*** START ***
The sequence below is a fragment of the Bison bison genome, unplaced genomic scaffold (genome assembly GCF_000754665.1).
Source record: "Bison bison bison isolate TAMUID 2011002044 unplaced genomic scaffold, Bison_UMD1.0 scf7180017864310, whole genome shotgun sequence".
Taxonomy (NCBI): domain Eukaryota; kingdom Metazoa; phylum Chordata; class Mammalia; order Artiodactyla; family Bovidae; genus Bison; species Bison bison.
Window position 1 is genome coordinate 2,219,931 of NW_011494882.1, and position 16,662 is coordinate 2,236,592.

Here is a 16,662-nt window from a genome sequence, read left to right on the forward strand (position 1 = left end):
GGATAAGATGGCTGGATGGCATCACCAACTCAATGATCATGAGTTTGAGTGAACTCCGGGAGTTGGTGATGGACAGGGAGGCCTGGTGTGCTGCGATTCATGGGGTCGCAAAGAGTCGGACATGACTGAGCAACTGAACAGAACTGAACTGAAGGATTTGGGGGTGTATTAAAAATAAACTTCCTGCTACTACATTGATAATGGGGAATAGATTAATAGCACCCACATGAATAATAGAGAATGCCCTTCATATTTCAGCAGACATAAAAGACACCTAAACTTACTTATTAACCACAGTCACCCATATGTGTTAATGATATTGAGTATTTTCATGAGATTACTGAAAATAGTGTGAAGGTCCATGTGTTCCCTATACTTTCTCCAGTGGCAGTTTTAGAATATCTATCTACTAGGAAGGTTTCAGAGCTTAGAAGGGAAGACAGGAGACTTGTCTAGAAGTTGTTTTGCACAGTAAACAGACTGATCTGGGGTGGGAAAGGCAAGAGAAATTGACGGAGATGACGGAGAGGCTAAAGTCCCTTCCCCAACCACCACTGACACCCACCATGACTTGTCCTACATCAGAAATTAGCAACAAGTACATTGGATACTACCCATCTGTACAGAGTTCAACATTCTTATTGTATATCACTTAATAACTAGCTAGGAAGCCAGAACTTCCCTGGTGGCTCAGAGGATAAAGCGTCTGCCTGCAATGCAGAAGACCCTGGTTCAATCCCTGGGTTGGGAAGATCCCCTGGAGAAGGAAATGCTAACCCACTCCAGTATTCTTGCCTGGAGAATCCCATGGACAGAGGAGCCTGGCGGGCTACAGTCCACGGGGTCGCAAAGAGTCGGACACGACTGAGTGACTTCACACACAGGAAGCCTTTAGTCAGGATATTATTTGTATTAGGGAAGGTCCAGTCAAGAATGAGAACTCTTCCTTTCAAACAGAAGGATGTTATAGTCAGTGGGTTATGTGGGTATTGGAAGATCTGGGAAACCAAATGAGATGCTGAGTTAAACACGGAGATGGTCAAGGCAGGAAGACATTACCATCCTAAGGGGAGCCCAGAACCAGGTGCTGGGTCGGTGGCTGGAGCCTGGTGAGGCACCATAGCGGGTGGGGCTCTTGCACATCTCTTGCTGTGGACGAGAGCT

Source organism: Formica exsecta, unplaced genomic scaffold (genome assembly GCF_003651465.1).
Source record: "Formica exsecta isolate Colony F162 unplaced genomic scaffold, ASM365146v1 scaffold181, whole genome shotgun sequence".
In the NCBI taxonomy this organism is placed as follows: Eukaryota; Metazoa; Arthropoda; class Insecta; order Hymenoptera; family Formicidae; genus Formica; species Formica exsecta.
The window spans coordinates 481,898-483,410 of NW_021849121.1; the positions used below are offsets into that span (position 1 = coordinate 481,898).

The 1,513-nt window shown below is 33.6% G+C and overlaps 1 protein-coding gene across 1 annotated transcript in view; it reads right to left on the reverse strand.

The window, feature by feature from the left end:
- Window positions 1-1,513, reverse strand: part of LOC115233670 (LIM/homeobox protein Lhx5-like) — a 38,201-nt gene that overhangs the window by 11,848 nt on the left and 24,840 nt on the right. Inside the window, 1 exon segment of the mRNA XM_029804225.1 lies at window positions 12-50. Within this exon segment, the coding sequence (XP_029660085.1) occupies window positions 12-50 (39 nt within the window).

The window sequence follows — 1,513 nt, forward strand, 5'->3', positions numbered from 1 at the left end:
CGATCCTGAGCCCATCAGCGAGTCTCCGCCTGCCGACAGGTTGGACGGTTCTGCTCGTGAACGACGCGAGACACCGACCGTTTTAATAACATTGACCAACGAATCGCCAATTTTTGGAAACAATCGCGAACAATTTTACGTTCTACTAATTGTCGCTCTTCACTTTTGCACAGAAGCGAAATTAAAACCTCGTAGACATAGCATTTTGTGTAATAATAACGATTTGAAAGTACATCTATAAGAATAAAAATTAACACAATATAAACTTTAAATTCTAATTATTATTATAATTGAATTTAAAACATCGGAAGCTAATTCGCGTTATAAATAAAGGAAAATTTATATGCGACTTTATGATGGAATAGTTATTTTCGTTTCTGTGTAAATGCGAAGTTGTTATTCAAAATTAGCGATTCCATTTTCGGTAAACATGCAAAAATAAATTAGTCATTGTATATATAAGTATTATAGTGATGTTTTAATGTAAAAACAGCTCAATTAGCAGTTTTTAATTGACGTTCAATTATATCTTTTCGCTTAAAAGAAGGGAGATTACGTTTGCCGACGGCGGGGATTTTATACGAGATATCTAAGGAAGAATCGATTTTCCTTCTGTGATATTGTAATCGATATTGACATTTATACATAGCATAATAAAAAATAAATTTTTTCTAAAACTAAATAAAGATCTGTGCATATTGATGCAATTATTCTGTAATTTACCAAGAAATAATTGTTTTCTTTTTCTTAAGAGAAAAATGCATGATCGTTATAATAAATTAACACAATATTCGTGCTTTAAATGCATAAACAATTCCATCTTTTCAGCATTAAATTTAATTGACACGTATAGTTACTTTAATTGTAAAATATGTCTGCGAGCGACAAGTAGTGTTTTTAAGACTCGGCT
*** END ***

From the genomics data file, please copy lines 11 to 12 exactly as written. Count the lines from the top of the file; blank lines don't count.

The 1,513-nt window shown below is 33.6% G+C and overlaps 1 protein-coding gene across 1 annotated transcript in view; it reads right to left on the reverse strand.

The window, feature by feature from the left end: